Vietnam's Coffee Farms

Published: November 2010

After the Vietnam War disrupted the country's coffee production, it reentered the global market in the 1990s and is now a leading producer. But the expansion of Vietnam's coffee industry has had serious environmental impacts, which has prompted companies like Dakman Coffee Exporter and the ECOM Group to work with farmers on qualifying for the Rainforest Alliance Certified™ seal. In addition to reducing agrochemical use, the farmers now manage waste effectively and conserve water.

Working with coffee exporters including Dakman and the ECOM Group, the Rainforest Alliance is promoting sustainable coffee production in Vietnam's Buon Ma Thuot region.

Coffee is packed in Buon Ma Thout, Vietnam's coffee capital, before it is transported to Ho Chi Minh City for export abroad.

Communities are benefiting from Rainforest Alliance certification. Workers and their families have access to decent housing and health care, and children are able to attend school.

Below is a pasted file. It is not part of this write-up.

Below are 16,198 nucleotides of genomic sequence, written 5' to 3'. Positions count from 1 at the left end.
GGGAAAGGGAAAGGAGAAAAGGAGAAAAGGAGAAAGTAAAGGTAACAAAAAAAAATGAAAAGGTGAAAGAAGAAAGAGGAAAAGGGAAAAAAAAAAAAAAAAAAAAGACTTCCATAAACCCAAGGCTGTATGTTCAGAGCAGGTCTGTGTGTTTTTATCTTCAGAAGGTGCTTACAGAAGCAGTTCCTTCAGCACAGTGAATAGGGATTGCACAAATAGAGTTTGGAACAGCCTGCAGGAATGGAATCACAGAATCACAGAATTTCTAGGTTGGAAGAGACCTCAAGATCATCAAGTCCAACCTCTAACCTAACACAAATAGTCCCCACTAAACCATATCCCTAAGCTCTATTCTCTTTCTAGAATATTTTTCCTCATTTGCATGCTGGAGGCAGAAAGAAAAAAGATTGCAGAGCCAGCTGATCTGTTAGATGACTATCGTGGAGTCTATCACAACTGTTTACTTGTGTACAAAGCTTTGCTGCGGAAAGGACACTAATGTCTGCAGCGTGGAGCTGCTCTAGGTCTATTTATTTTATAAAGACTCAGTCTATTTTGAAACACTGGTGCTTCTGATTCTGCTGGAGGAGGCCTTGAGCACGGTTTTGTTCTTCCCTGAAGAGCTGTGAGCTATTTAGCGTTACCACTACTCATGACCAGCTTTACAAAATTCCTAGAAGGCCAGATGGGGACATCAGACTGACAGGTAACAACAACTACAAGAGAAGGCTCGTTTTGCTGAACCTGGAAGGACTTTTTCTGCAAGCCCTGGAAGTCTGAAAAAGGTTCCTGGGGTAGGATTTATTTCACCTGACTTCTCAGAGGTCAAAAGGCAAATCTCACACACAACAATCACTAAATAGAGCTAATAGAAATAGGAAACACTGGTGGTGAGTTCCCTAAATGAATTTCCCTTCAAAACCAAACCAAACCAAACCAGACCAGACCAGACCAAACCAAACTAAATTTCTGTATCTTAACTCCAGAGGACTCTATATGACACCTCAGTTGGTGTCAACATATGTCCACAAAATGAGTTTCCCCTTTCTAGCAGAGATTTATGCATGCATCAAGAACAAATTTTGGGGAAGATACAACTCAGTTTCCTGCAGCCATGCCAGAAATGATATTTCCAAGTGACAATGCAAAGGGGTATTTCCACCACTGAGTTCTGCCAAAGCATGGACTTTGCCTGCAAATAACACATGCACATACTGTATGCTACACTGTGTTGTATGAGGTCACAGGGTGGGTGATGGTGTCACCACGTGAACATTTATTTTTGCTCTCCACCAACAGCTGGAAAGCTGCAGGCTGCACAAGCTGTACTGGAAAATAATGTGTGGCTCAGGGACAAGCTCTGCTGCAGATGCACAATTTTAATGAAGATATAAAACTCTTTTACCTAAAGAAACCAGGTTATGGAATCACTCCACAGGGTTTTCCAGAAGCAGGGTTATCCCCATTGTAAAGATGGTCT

Women from the Dao ethnic community pick ripe, red coffee beans during the harvest season, which runs from late October to early January in Vietnam's central highlands.

The Rainforest Alliance works with four ethnic groups in Vietnam including the Dao, the Hoa, the De and the Mnong.

With an increasing awareness of good environmental stewardship, communities are segregating waste and disposing of it properly.

When communities earn a premium for their Rainforest Alliance Certified beans, they often invest it in education for their children.

In Vietnam, Robusta coffee is mostly grown on small, family-run farms of two to five acres.

To assist with the drying process, a woman walks over the coffee, turning it upside down and exposing it to the warm sun.

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